Moonrise (Borzage, 1948)

Moonrise (Frank Borzage, 1948)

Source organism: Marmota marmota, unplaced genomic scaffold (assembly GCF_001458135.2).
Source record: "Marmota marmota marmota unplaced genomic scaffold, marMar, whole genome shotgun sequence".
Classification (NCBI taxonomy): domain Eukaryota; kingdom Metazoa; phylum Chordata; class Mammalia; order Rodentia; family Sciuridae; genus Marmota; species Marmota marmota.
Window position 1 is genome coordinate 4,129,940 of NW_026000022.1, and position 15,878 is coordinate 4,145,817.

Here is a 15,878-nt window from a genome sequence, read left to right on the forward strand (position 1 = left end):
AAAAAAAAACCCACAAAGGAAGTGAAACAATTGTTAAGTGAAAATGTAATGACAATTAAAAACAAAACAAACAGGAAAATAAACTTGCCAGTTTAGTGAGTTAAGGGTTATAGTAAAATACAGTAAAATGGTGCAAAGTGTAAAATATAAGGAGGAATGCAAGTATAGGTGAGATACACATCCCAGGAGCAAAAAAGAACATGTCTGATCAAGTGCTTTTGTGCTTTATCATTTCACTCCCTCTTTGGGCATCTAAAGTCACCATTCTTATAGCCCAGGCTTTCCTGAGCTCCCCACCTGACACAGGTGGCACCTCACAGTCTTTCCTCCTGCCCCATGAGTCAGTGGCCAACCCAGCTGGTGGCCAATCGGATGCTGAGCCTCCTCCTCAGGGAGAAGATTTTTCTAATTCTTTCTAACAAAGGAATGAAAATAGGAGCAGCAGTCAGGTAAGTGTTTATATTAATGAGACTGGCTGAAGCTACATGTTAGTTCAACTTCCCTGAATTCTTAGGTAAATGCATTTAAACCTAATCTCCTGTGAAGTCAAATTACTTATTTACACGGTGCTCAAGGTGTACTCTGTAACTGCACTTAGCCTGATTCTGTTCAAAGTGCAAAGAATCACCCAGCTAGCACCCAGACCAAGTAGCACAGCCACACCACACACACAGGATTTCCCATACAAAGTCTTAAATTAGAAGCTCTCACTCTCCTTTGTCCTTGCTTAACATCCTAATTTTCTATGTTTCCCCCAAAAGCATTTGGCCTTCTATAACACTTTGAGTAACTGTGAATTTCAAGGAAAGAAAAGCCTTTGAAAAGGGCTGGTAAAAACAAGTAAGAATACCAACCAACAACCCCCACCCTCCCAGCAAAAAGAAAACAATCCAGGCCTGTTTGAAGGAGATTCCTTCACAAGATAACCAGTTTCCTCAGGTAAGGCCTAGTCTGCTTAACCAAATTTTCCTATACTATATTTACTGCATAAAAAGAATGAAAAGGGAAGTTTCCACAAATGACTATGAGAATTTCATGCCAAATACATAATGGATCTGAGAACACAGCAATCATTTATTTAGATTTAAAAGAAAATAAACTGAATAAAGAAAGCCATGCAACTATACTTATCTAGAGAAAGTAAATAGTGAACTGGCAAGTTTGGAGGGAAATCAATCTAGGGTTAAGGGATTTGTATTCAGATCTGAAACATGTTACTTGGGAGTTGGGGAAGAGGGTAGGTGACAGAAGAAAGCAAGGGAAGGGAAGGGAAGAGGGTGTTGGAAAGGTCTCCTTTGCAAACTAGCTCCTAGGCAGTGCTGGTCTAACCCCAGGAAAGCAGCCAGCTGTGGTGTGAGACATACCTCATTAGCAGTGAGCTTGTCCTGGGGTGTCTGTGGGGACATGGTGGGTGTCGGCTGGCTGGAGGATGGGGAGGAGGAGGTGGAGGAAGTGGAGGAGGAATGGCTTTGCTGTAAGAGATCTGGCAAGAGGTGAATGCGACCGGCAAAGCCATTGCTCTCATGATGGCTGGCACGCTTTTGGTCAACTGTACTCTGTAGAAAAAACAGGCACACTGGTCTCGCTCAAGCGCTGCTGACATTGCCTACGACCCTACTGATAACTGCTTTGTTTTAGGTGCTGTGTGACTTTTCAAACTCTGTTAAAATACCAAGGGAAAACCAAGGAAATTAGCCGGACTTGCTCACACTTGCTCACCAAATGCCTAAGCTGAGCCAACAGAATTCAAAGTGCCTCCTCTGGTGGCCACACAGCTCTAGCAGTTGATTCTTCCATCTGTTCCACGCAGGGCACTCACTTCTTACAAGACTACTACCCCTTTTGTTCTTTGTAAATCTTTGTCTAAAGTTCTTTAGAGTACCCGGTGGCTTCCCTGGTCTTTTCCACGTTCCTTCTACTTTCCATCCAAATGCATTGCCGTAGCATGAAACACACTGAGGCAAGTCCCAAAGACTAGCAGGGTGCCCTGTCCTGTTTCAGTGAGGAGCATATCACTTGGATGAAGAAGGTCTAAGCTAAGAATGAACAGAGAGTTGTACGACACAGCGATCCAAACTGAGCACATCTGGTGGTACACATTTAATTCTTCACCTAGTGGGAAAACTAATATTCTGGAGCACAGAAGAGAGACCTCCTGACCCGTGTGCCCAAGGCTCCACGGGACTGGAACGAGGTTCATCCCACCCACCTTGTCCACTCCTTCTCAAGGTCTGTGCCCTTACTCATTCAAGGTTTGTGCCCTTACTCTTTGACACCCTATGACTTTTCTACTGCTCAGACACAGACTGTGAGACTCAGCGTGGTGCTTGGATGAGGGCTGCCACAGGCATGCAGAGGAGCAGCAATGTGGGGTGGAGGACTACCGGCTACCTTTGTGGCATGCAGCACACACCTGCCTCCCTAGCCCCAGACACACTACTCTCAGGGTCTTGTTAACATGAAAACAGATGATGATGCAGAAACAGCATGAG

The swamp – with its sounds of crickets welcoming dusk, the occasional splash of a small critter, and slow banjo blues in tune to the creak of a rocking chair – and a small town – with cottages engulfed by flourishing gardens, a spotless diner, and a dazzling city fair – is the setting for this engaging drama. One of the locals is a jumpy man, haunted by his father’s past. He’s defensive to a fault, not very bright, but confident and persistent enough in what he wants that he convinces a girl she’s in love with him a day after she is proposed to by another man. A relationship between a homely school teacher with seemingly no flaws and a paranoid over-reactionary with a temper makes little sense viewing from the outside. But, in addition, he has an innocent heart, latching on to anything that is pure and kind. Her attraction to him could be this child-like spirit he sometimes gives off, or she could just have an issue with falling for the wrong man. Regardless, it’s interesting, and combined with Borzage’s attention to cinematic detail (for being all on constructed sets, this is gorgeous), it’s excellent.  9/10


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